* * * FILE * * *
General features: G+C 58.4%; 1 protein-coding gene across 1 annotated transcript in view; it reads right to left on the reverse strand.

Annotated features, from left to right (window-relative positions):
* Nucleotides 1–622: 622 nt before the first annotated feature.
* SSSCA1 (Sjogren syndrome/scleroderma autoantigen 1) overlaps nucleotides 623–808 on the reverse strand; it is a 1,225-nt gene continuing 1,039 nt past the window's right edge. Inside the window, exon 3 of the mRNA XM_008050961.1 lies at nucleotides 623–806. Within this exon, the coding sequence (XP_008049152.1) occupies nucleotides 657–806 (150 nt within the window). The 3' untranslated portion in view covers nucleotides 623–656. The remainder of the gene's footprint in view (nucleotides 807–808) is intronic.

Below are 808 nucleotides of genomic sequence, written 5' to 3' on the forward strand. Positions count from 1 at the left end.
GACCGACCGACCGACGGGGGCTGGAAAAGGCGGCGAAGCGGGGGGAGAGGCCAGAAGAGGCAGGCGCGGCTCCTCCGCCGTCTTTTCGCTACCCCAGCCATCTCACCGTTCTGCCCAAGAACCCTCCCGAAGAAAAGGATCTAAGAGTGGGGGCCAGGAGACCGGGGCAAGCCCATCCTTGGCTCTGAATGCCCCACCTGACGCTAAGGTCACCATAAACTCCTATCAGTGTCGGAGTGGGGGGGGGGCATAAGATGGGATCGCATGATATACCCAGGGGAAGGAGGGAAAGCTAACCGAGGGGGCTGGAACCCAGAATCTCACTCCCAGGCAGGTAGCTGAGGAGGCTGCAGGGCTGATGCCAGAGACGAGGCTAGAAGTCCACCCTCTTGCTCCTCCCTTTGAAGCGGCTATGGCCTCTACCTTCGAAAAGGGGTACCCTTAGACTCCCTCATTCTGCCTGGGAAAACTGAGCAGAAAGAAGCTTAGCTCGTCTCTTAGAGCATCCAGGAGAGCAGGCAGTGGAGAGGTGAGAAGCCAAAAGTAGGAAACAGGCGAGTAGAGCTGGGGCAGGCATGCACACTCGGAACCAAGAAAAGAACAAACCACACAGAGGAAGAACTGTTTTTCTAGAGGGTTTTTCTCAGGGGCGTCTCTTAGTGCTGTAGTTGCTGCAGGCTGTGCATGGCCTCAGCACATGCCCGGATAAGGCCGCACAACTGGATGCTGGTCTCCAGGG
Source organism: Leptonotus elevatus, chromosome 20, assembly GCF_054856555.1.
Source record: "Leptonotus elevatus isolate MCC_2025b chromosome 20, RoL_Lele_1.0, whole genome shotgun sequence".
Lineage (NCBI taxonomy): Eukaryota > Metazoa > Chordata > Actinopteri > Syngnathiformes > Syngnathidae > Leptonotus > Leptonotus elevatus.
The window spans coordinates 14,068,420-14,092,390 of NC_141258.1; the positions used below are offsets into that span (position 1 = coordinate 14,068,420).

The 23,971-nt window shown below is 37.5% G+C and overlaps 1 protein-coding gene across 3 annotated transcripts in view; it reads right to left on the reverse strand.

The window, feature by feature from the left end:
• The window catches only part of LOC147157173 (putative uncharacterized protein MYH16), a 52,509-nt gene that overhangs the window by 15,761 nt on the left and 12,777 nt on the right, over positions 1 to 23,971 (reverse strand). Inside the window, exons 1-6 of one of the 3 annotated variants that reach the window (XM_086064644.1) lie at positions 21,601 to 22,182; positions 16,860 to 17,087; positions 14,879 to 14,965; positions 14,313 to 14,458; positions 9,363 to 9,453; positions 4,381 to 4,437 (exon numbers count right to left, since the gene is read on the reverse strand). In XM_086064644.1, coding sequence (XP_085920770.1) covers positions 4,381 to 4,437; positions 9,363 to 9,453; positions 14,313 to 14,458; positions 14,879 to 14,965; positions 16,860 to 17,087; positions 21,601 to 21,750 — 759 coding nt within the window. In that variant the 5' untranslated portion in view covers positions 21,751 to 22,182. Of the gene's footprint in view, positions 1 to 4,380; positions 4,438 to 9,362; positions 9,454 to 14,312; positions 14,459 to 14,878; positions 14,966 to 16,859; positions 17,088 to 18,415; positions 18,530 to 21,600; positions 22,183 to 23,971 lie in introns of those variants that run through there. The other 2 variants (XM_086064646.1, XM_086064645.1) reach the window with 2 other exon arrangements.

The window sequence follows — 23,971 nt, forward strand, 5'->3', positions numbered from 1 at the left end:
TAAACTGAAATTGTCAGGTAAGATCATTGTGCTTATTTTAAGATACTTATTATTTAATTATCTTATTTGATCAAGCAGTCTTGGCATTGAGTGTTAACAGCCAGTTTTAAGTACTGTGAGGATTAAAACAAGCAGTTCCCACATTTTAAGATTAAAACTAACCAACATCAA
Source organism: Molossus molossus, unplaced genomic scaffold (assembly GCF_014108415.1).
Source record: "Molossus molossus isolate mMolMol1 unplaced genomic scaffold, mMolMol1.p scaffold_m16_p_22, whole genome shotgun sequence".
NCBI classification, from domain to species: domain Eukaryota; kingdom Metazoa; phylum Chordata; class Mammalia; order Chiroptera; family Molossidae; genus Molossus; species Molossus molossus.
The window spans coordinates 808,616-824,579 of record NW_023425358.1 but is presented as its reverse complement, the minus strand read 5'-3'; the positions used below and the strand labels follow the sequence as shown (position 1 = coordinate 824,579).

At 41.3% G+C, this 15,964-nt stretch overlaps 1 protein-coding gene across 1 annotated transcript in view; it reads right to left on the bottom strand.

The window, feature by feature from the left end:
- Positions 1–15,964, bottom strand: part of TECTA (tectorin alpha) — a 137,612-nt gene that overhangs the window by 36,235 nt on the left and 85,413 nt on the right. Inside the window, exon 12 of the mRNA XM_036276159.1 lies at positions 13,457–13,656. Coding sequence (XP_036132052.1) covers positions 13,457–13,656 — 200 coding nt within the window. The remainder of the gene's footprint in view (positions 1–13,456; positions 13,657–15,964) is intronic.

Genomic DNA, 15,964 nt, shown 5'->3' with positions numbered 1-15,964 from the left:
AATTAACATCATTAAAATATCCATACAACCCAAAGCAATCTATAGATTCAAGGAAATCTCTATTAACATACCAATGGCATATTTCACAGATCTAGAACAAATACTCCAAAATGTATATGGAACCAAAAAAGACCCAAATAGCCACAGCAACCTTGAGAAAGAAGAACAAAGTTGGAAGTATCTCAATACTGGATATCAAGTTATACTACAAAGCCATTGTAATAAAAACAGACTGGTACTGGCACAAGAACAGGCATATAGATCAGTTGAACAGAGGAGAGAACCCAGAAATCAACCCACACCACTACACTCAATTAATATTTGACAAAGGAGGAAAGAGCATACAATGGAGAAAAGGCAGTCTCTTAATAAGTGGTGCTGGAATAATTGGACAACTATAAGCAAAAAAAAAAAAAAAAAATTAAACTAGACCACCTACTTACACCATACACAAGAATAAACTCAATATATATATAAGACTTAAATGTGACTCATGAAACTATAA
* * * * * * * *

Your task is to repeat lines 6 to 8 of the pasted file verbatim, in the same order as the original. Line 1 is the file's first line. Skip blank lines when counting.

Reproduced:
GACCGACCGACCGACGGGGGCTGGAAAAGGCGGCGAAGCGGGGGGAGAGGCCAGAAGAGGCAGGCGCGGCTCCTCCGCCGTCTTTTCGCTACCCCAGCCATCTCACCGTTCTGCCCAAGAACCCTCCCGAAGAAAAGGATCTAAGAGTGGGGGCCAGGAGACCGGGGCAAGCCCATCCTTGGCTCTGAATGCCCCACCTGACGCTAAGGTCACCATAAACTCCTATCAGTGTCGGAGTGGGGGGGGGGCATAAGATGGGATCGCATGATATACCCAGGGGAAGGAGGGAAAGCTAACCGAGGGGGCTGGAACCCAGAATCTCACTCCCAGGCAGGTAGCTGAGGAGGCTGCAGGGCTGATGCCAGAGACGAGGCTAGAAGTCCACCCTCTTGCTCCTCCCTTTGAAGCGGCTATGGCCTCTACCTTCGAAAAGGGGTACCCTTAGACTCCCTCATTCTGCCTGGGAAAACTGAGCAGAAAGAAGCTTAGCTCGTCTCTTAGAGCATCCAGGAGAGCAGGCAGTGGAGAGGTGAGAAGCCAAAAGTAGGAAACAGGCGAGTAGAGCTGGGGCAGGCATGCACACTCGGAACCAAGAAAAGAACAAACCACACAGAGGAAGAACTGTTTTTCTAGAGGGTTTTTCTCAGGGGCGTCTCTTAGTGCTGTAGTTGCTGCAGGCTGTGCATGGCCTCAGCACATGCCCGGATAAGGCCGCACAACTGGATGCTGGTCTCCAGGG
Source organism: Leptonotus elevatus, chromosome 20, assembly GCF_054856555.1.
Source record: "Leptonotus elevatus isolate MCC_2025b chromosome 20, RoL_Lele_1.0, whole genome shotgun sequence".